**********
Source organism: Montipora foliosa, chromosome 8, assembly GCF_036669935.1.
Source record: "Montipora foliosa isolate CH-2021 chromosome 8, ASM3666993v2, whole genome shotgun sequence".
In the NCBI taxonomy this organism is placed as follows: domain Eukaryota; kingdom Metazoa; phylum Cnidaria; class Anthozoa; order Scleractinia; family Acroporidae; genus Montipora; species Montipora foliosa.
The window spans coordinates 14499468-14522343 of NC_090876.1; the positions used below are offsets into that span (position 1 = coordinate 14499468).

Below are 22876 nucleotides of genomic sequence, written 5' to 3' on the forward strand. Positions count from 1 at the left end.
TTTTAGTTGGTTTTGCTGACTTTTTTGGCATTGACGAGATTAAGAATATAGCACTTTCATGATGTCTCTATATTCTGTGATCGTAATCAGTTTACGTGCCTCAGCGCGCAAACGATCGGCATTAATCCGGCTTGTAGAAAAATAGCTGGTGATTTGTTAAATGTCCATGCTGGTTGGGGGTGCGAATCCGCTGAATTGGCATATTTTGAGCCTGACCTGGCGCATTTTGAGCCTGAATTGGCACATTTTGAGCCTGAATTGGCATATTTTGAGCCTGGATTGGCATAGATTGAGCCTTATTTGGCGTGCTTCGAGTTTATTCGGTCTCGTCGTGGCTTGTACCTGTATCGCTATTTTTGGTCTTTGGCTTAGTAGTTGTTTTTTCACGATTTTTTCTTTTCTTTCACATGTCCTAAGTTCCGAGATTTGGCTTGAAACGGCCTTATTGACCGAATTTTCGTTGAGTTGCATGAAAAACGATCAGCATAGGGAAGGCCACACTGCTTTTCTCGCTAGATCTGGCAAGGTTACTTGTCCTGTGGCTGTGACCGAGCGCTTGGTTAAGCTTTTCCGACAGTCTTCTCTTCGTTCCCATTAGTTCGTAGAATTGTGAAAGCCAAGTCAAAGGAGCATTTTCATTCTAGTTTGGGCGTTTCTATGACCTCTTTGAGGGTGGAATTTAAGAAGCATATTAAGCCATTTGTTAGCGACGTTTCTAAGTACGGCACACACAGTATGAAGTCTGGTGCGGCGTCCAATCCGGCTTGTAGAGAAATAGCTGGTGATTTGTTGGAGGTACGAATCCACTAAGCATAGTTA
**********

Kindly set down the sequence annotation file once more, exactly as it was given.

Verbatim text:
Source organism: Montipora foliosa, chromosome 8, assembly GCF_036669935.1.
Source record: "Montipora foliosa isolate CH-2021 chromosome 8, ASM3666993v2, whole genome shotgun sequence".
In the NCBI taxonomy this organism is placed as follows: domain Eukaryota; kingdom Metazoa; phylum Cnidaria; class Anthozoa; order Scleractinia; family Acroporidae; genus Montipora; species Montipora foliosa.
The window spans coordinates 14499468-14522343 of NC_090876.1; the positions used below are offsets into that span (position 1 = coordinate 14499468).

Below are 22876 nucleotides of genomic sequence, written 5' to 3' on the forward strand. Positions count from 1 at the left end.
TTTTAGTTGGTTTTGCTGACTTTTTTGGCATTGACGAGATTAAGAATATAGCACTTTCATGATGTCTCTATATTCTGTGATCGTAATCAGTTTACGTGCCTCAGCGCGCAAACGATCGGCATTAATCCGGCTTGTAGAAAAATAGCTGGTGATTTGTTAAATGTCCATGCTGGTTGGGGGTGCGAATCCGCTGAATTGGCATATTTTGAGCCTGACCTGGCGCATTTTGAGCCTGAATTGGCACATTTTGAGCCTGAATTGGCATATTTTGAGCCTGGATTGGCATAGATTGAGCCTTATTTGGCGTGCTTCGAGTTTATTCGGTCTCGTCGTGGCTTGTACCTGTATCGCTATTTTTGGTCTTTGGCTTAGTAGTTGTTTTTTCACGATTTTTTCTTTTCTTTCACATGTCCTAAGTTCCGAGATTTGGCTTGAAACGGCCTTATTGACCGAATTTTCGTTGAGTTGCATGAAAAACGATCAGCATAGGGAAGGCCACACTGCTTTTCTCGCTAGATCTGGCAAGGTTACTTGTCCTGTGGCTGTGACCGAGCGCTTGGTTAAGCTTTTCCGACAGTCTTCTCTTCGTTCCCATTAGTTCGTAGAATTGTGAAAGCCAAGTCAAAGGAGCATTTTCATTCTAGTTTGGGCGTTTCTATGACCTCTTTGAGGGTGGAATTTAAGAAGCATATTAAGCCATTTGTTAGCGACGTTTCTAAGTACGGCACACACAGTATGAAGTCTGGTGCGGCGTCCAATCCGGCTTGTAGAGAAATAGCTGGTGATTTGTTGGAGGTACGAATCCACTAAGCATAGTTA